The restoration of a 1950 Cadillac Series 62 Coupe de Ville sparked an idea. Why not make a replica of the Coupe de Ville that Briggs Cunningham took to Le Mans? It would be a sensation at car shows, the embodiment of a captivating story.
“It has undergone one restoration, and this is number two,” says blogging partner Kristen Cart. She sends the photos with mention of the red car to the right of our great Caddy–nothing other than a Willys.
John North Willys of Toledo is another story.
“At present the motor is in Illinois and the car [in Nebraska] is pretty well stripped down. The seats and interior are in Illinois, too, at the upholsterer. I have an extra rear bumper and one option will be to get a whole new rear axle with drums in lieu of the drum-hub setup which is rusted tight on so many junkyard cars.”
Kristen prowls junkyards when she’s in exotic destinations like Billings.
It so happens that she captains cargo jets around North America; layovers afford her the opportunity to look around with her camera.
In Montana, she visited a prison.
Kristen and I are dearest friends over our years of blogging about grain elevators. She continues about her son: “Jesse has been cleaning and rebuilding such things as the carburetor, water pump and radiator, which is done–with a clean bill of health–if dented in a few places.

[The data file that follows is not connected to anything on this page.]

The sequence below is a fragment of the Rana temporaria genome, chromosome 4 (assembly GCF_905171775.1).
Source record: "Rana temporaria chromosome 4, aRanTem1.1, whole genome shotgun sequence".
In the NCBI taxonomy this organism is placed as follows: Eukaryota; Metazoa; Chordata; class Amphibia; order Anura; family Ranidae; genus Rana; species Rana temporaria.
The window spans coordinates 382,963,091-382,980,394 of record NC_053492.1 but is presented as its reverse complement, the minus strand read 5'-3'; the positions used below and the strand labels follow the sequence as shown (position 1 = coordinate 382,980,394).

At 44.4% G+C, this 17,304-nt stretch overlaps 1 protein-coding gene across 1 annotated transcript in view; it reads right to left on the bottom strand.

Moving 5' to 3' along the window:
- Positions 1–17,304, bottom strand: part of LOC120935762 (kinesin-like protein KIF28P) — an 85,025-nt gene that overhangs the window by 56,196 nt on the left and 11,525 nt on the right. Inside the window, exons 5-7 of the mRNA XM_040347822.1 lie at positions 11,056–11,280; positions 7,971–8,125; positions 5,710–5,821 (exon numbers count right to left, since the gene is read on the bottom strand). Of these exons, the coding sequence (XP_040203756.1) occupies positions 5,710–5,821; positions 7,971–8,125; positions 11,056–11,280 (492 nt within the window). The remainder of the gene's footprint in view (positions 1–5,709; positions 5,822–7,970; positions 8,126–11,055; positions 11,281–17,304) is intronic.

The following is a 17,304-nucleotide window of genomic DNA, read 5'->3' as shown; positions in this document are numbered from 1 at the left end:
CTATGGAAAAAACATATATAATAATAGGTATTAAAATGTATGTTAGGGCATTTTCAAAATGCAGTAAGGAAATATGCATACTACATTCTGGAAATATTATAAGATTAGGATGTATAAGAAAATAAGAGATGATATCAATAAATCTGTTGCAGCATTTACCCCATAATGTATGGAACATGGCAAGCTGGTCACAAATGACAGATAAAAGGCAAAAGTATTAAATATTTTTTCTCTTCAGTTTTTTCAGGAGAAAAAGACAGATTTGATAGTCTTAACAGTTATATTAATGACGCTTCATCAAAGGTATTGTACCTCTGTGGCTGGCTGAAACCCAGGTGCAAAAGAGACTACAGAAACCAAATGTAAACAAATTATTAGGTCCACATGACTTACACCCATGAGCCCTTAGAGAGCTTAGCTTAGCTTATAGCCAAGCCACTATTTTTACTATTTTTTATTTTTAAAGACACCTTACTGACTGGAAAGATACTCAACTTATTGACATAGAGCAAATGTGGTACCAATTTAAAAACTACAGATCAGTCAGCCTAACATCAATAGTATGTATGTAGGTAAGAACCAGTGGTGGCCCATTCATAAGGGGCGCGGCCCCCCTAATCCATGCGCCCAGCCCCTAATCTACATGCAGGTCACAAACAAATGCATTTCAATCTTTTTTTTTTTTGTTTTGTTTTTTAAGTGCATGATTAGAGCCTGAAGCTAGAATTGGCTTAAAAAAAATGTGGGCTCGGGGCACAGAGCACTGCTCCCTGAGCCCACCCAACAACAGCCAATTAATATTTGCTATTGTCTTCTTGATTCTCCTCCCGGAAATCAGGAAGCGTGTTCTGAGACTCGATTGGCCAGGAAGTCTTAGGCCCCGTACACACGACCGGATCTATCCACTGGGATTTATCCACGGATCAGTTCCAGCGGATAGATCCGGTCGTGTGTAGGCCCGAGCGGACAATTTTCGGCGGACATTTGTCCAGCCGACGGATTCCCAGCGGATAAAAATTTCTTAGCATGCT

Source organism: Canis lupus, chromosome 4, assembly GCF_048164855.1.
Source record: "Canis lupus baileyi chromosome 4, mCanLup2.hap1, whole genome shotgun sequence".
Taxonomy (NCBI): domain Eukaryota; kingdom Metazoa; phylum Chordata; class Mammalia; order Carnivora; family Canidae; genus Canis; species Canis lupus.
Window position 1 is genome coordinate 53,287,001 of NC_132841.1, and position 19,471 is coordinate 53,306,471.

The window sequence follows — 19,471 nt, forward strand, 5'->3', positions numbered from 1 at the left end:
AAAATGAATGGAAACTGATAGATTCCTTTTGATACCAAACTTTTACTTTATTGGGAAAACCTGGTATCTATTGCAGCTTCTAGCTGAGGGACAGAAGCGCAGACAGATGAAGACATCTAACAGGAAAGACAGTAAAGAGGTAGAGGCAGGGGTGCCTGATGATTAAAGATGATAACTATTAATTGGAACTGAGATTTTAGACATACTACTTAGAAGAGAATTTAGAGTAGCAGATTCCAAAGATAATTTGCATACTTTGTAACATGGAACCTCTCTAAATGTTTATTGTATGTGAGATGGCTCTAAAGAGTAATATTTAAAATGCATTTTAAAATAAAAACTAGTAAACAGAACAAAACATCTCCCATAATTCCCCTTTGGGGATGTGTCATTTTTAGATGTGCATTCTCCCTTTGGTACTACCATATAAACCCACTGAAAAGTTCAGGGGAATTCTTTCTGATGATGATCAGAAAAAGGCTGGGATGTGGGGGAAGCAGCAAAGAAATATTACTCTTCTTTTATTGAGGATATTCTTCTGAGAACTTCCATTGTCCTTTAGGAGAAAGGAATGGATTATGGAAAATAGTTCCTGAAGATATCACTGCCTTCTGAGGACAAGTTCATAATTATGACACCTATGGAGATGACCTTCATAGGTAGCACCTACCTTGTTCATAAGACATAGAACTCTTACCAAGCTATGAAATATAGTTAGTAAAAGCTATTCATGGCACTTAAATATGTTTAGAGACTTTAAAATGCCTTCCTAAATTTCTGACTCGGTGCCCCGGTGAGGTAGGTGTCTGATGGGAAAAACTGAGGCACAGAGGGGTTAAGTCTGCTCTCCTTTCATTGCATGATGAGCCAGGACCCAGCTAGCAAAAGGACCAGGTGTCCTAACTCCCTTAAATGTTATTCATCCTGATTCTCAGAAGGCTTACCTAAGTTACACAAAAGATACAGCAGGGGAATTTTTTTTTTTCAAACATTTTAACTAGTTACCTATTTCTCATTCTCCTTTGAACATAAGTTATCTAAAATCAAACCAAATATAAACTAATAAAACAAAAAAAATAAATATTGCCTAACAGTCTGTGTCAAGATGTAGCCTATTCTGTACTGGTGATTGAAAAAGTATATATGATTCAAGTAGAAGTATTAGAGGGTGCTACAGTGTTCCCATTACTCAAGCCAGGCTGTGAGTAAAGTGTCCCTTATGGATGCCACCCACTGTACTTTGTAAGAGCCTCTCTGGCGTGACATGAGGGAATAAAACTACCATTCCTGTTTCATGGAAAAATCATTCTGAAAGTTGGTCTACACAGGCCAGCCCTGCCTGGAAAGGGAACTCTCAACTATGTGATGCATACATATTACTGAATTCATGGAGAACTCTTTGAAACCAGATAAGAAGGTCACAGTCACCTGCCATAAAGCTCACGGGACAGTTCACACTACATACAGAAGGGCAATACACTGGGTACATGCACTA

“Thirty years is a long time to sit in a shed.”
So I floated my idea about turning the project towards a Le Mans replica instead of pursuing showroom originality. Wouldn’t that be something?
“It sure would,” Kristen replied.
But of course there’s a caveat.
“It would have to fly with my dad and brother.”
Well, as it happens, they do own the car, while Jesse is performing the work .
“I will run this by them. I don’t know if they want to stay stock. The car color is beautiful and the paint is still good. It has been out of the weather all this time.”
One distinction to make is that the Cadillac in restoration, a Series 62, came standard in 1950 with Hydra-Matic transmission. Cunningham’s Cads each had a manual gearbox, typical of Series 61.
Whatever colors it flies, I admitted to Kristen it may be a crackpot idea.
“This one is pretty cool.”